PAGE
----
Double Deceit is a novella of 21,000 words that was published in November 2020 by Five Star Publishing. I wrote this story in the late fall of 2019, and it appeared in a quartet of frontier crime novellas entitled Perilous Frontier.
I have written a few other works in the novella range. As I mention in other commentaries on my work, I enjoy working in different lengths. Some people consider the typical length for a commercial story to be about 5000 words, while many literary magazines have limits such as 1500, 2500, 3500, and so on. Over the years, I have written stories of just about every length from 1000 to 28,000 words. In this past year alone, I have written stories at 1000, 5000, 8000, 10,000, and 20,000 words, plus a novel at 70,000. So when the opportunity came up to write a work in the 20,000 range, I was happy to give it a try.
Silver Grass is my thirtieth western/frontier novel, my eleventh novel with Five Star, and my third young adult novel. I wrote this work in the summer of 2019, and it was published by Five Star Publishing in October 2021. Its release was delayed for about six months because of the pandemic, but when it came out, it received normal distribution and reviews.
Great Lonesome is my twenty-ninth western/frontier novel and my tenth book with Five Star. I wrote it in 2018, and it came out in November of 2020, delayed by a few months as many books were during the pandemic.
Prior to writing this novel, I gathered notes over a period of a few years. I wanted to write a story about a person who rejected materialistic and conformist values, and I thought it would be a good story if this person met another person with similar interests. And so I came up with my protagonist, Reese Hartley, and my unconventional heroine, Muriel Dulse. Both characters have come west in order to have their own land and to forge a new life. Hartley also wants to get away from systems and machines, which become sort of a correlative for a way of life in which people pursue wealth and material possessions and oblige others to cooperate with them.
One of the best pieces of advice I received when I was trying to find a home for my first novel came from an agent. She suggested that I not be afraid to try writing a genre western. As I had been writing short stories, articles, reviews, and poems for several years and was taking a big step toward book-length fiction, I was hesitant to try a second novel if my first one wasn’t going anywhere. But with her encouragement, I went to work on an idea for a traditional western. It took me a couple of years, in and around the shorter things I was writing, in addition to my full-time teaching position, but I ended up with a western novel.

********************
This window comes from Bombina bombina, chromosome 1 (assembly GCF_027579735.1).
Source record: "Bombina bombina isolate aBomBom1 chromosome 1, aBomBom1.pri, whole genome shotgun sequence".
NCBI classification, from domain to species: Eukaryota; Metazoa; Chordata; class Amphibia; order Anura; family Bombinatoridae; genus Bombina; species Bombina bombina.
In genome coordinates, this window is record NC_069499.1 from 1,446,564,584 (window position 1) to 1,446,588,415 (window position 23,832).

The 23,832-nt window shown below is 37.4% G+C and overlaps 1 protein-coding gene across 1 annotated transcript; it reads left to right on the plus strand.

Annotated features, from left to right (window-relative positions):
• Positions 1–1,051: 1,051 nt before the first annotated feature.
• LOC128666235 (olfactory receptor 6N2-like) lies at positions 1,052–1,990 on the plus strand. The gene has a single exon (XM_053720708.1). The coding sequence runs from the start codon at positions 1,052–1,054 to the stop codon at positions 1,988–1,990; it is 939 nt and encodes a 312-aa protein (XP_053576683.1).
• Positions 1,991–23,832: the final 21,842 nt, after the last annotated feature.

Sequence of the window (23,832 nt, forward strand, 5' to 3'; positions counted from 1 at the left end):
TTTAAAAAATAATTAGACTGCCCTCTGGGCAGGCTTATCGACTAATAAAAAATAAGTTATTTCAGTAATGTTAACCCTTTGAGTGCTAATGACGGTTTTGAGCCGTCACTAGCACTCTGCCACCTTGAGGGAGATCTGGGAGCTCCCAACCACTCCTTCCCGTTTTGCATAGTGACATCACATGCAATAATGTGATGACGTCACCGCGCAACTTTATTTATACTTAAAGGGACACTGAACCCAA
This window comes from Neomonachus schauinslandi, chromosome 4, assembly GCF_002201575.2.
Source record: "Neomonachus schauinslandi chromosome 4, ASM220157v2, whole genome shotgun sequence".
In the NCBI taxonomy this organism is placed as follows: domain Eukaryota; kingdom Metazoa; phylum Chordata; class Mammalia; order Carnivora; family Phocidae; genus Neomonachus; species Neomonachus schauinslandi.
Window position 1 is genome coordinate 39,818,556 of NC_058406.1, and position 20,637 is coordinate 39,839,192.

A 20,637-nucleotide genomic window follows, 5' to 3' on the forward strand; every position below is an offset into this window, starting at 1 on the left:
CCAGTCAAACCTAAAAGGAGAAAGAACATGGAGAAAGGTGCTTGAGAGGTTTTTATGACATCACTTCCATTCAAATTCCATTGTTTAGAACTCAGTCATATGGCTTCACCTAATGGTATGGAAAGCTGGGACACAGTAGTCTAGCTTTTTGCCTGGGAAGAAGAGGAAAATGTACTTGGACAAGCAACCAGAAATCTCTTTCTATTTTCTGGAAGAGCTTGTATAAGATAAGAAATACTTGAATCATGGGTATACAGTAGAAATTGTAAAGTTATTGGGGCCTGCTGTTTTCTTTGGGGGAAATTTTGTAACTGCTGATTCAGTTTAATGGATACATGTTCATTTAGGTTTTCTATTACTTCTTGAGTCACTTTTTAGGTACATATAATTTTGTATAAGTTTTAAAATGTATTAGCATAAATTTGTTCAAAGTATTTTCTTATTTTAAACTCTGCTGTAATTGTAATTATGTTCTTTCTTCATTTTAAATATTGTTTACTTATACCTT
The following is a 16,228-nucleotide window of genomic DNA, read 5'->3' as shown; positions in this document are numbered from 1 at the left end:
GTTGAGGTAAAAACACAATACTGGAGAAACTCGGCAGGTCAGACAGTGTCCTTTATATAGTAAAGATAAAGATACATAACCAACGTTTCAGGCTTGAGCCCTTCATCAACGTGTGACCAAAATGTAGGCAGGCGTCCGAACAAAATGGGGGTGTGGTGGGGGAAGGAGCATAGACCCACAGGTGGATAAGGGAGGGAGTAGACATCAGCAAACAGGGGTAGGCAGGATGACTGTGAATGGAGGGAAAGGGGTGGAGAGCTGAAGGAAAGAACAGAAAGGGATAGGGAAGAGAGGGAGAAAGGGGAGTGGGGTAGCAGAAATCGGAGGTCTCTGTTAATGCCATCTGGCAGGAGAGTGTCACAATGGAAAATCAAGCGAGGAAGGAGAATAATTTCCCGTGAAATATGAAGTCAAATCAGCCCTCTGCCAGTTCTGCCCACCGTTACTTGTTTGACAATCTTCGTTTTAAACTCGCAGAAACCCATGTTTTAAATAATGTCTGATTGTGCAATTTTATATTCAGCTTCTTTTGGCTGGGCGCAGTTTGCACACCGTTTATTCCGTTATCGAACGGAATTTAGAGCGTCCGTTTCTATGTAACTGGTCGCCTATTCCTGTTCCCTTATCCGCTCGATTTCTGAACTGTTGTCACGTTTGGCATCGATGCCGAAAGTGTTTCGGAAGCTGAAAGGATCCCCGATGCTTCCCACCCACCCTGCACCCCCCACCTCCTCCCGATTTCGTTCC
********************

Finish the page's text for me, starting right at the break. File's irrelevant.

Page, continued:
is a contemporary western mystery novel with Wilf Kasmire as the protagonist.
It was published by Fire Star Press, an imprint of Prairie Rose Publications,
in November of 2017. As with other works, this one evolved in a roundabout way.
Justice at Redwillow is my
twenty-third western/frontier novel and my fourth with Five Star in its
hardcover frontier line. It was published in August of 2015.
I began working on ideas for this
story line in 2011, but I struggled quite a bit with some of the elements. I
think some of my uncertainties may have come from my status, as this was the
period between the time when Dorchester ended its western line and the time
when Five Star began its frontier line. As mentioned in other commentaries, I
had begun working with an agent, but the various commercial publishing
companies were wary of taking on new writers, and some of them had a rather
narrow idea of what kinds of stories they wanted. I came to appreciate
Dorchester, who, in spite of wanting things to be recognizable traditional
westerns, was willing to accept stories that were a bit atypical and varied.
Don’t Be a Stranger
is my twenty-second western/frontier novel, published by Five Star Publishing
in February of 2015. It was published before Justice at Redwillow, although I wrote them in the opposite order.
I wrote them both while things were getting under way with Five Star and its
frontier line. During that time, Dark
Prairie was going through the acceptance, editing, and production process,
and Across the Cheyenne River was
making its way onto the list.
Across the Cheyenne River
was my second novel with Five Star Publishing and my twenty-first traditional
western. Although that sequence may sound routine, this novel did not make its
way into the world without obstacles.
I describe Poacher’s Moon as a contemporary western novel with a strong element of mystery. It takes place in present-day Wyoming, and it deals with environmental ethics at the same time that it traces the mystery of a missing person.
Dark Prairie is my twentieth novel with an Old West setting. I hesitate to call it a traditional western because it was published as a Frontier Mystery with Five Star Publishing, but in many ways it is a traditional western, and like others I have written, it is a crossover western mystery.